The Times, They Are A'Changin
Welcome to "The Gods Are Bored!" It was nice having a guest blogger yesterday. And now I have an offer for you. If you leave a comment, I will put your name in a drawing for my reviewer's copy of Hothouse Flower and the Nine Plants of Desire. You'll just have to give me some way in which to contact you -- your own blog or an email so I can get your snail mail address.
On Monday, I celebrated 26 years of marriage. Please don't ask me where those years went, or how my little babies have become young women. I think we dream of Heaven as an eternity because our lives rush by so fast.
But today's sermon is about the changing face of news-gathering and democracy in 21st century America.
My husband will go in to work this afternoon at the newspaper where he has worked since 1987. He will have to vote on a negotiated contract that contains a 6 percent wage cut, some of it through unpaid "furlough" weeks. Everyone is heaving a sigh of relief that there will be no layoffs (at this time) of a workforce that has shrunk by about 75 percent since Mr. J arrived here.
This is your diminished daily newspaper. And trust me, readers, your politicians local and national, your corporate CEOs, your sneaky lobbyists, they are loving it. No more pesky investigative reporters watching them! Add to this with a groundswell of resentment against government regulations, and you've got a world run by the wealthy few with nary a roadblock in their way!
If you couple the diminution of daily print journalism with the Supreme Court decision that allows corporations to spend all the money they want on political campaigns, you get a serious challenge for the rank-and-file citizenry. Who is going to run this country?
We are. You and me. Let's get busy.
It has already begun. Think back to the recent presidential campaign. What do you remember -- the slick commercials, or that couple in their living room singing about Sarah Palin hanging around with Godzilla? One YouTube gone viral!
If corporations can spend what they want on elections, We the People can post YouTubes, spend nothing, and perhaps deliver a vote.
Net Neutrality on the line? We'll figure out how to bypass it. Many, many fine minds will be on the task in the days and weeks to come, and they will share their discoveries ... for free.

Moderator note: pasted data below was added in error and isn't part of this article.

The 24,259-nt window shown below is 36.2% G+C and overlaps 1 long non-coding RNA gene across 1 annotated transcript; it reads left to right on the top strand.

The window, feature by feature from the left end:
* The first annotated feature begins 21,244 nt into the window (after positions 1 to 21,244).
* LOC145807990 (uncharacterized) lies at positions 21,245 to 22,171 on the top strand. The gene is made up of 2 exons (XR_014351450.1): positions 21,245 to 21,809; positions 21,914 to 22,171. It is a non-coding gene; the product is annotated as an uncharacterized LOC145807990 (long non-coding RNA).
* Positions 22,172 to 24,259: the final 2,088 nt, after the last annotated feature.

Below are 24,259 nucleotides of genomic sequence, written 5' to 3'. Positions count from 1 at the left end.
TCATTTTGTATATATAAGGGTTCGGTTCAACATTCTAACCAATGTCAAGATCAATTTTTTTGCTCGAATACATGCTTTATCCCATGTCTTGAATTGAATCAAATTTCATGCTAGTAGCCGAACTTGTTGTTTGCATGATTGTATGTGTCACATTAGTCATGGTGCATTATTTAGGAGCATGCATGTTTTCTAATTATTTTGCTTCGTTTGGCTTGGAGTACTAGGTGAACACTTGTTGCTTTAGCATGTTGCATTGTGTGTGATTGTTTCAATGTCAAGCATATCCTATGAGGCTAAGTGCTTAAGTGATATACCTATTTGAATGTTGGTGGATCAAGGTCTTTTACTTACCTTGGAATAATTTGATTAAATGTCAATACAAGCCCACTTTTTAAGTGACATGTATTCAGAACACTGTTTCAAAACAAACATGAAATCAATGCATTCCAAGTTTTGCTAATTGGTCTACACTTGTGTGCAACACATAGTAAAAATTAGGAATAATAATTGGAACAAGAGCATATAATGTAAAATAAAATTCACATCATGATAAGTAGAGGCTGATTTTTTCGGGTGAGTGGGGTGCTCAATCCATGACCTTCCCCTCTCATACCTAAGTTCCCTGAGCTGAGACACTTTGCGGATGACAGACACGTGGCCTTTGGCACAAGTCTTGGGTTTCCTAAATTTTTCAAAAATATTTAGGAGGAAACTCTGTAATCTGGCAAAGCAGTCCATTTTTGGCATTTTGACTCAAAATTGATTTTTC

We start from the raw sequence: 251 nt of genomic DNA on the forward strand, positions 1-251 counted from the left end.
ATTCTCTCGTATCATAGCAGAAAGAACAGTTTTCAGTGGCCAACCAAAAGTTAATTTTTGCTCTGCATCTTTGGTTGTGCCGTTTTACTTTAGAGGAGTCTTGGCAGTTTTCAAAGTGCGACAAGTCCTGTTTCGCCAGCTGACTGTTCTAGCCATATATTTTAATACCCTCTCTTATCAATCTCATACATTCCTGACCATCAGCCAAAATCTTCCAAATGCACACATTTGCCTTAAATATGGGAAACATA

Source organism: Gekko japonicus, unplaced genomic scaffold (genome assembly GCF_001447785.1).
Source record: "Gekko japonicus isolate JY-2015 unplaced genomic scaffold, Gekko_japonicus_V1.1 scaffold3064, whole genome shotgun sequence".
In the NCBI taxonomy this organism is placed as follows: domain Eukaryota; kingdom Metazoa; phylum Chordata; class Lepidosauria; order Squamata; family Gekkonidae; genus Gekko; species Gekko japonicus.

I used to get so upset about WalMart. Giant corporation, mistreating its employees, foisting shoddy goods made by underpaid workers on the lower echelons of our social structure. Guess what, WalMart? We the People are pushing back! Sites like this, "People of WalMart," slap you with a negative image through satire that even Keith Olbermann would be too polite to try.
My daughter The Heir was telling me last night that someone went into the produce aisle at a WalMart, whipped out a little techie device, and took a film of how filthy the shelves and floors looked. Loaded it onto YouTube. "The Aisles of WalMart." More bad press than the store would get on the front page of the New York Times.
Ladies and gentlemen, meet your investigative reporter of the 21st century. It's you, with your phone and your links. Help us, ObiWan IPad, you're the only hope we've got!
Needless to say, my husband and I were talking about the future of print journalism in this century, particularly as it will impact the decade to come. We concluded that newspapers will not disappear entirely, because print journalists, with their reputations, will still be allowed to have interviews with people of interest. If I, as the author of this fine news-gathering site, "The Gods Are Bored," called the Philadelphia Eagles and asked to interview their new quarterback, I'd get hooted off the phone. But my husband, who is a sportswriter for the daily -- that's an entirely different story. He gets the slot.
I am worried about corrupt politicians getting away with murder (anyone who reads Carl Hiaasen becomes particularly paranoid). Well, that's where we all have to step in. A man named Michael Carnock is trying to boondoggle his way into the construction of a huge housing development on the edge of a wildlife refuge in Western Maryland. Google his name, and up come my rants against him and his project. Go to my site and find a link that says "Save a Little Stream." I'm determined that Michael Carnock will never break ground on his development, and so are just a few more people. We're watching him and reporting on his every move -- through a chat group and a web site, and places like this blog.
Pick your battle, reporter. It's time to go to work. Don't feel guilty that you're putting print reporters out of a job. That ship hasn't sailed yet (*knocks vigorously on wood*). But there are fewer print reporters and many more ordinary people with cell phones. Look out for your interests, and act accordingly.
Labels: news gathering